I will review a couple of the objects of desire in question very shortly on these pages. For now, I can tell you that they aren't perfect by any means; but I can also tell you that they pressed all my horribly predictable fashion-victim buttons in a way that no other kind of accessory has done since I adopted fly-fishing as my preferred means of filling the hours between work and sleep. For one thing, they look like thay have been designed by someone who has actually been fishing for a while, in more than one place, rather than someone who has a few thousand miles of dull brown canvas they have to get rid of in a hurry. They come in a range of exciting shapes and sizes; some so exciting that they almost belong in an upmarket lingerie catalogue rather than a snooty, faded London-based fishing tackle shop. And they recognise that fact that there are a tragic few of us who, despite the fact that in an ideal world are on their own a long way up a river somewhere, like to think that when their bear-ravaged corpse is discovered will still look pretty goddamn cool.

John Gierach, that most insightful of modern writers about fly-fishing, has written of a North American phenonemon that now presents itself the world over – the 'Gore-Tex hatch', a sudden proliferation of well-dressed men with a seemingly greater interest in how they look that what they catch. I stand here before you as a deeply compromised member of that strange brigade. I may not catch any more fish than the Grizzly Adams lookalike with his possum-skin bag upstream of me – indeed, tests have shown that I usually catch considerably less – but years of imitating him have shown me that the beard and sandals are no substitute for the knowledge required to make them irrelevant.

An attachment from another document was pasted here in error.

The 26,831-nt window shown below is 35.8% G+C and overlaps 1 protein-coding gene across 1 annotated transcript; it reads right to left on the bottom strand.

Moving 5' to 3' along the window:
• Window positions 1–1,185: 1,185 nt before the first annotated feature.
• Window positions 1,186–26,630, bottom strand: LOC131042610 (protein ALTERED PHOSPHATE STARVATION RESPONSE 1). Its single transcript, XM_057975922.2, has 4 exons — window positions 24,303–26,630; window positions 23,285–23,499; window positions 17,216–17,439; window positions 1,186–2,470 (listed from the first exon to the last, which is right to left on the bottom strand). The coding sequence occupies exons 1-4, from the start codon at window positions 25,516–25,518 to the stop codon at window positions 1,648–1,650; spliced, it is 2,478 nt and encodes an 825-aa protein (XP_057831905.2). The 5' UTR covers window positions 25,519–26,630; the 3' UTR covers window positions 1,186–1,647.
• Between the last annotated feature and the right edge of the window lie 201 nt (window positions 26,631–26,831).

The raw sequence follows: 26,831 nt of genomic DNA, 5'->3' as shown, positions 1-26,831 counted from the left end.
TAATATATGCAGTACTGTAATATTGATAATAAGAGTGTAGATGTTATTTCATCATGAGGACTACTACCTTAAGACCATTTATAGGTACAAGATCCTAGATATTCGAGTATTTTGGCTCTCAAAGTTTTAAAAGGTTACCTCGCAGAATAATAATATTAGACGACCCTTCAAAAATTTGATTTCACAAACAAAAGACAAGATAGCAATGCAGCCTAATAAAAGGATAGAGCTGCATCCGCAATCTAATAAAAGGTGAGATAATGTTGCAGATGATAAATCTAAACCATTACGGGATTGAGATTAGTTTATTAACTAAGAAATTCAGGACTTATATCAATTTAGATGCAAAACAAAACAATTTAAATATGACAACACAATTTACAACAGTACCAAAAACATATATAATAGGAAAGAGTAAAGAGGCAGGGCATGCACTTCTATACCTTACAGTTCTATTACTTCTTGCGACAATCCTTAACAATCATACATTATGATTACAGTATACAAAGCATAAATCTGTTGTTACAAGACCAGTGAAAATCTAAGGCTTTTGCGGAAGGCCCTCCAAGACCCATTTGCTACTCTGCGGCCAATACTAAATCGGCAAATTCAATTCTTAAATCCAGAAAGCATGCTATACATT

Reading all that back to myself, I feel almost ashamed. It would be nice to think that I was one of those fortunate people for whom catching fish was a simple and natural process, for whom even the smell of Gore-Tex is enough to have them reaching for their shotguns. But I am not: and in my defence, I will say only this. In the same way that buying books is a substitute for actually reading them, buying sexy new tackle is, for all of us, a substitute for being able to doing anything useful with it. And if, as seems likely, I'm going to die in my attempt to catch a six-pound trout, I might as well leave a good-looking corpse.

Sean Geer ( is a freelance journalist and author. He specialises in ritual humiliation by fish on four continents - most recently in Ireland, where he became the first angler in history to not land a mayfly-caught trout on Lough Corrib in the middle of the mayfly season. A retired seahorse conservationist and self-taught zen origamist, he is currently writing a novel about sex, death and the meaning of fish.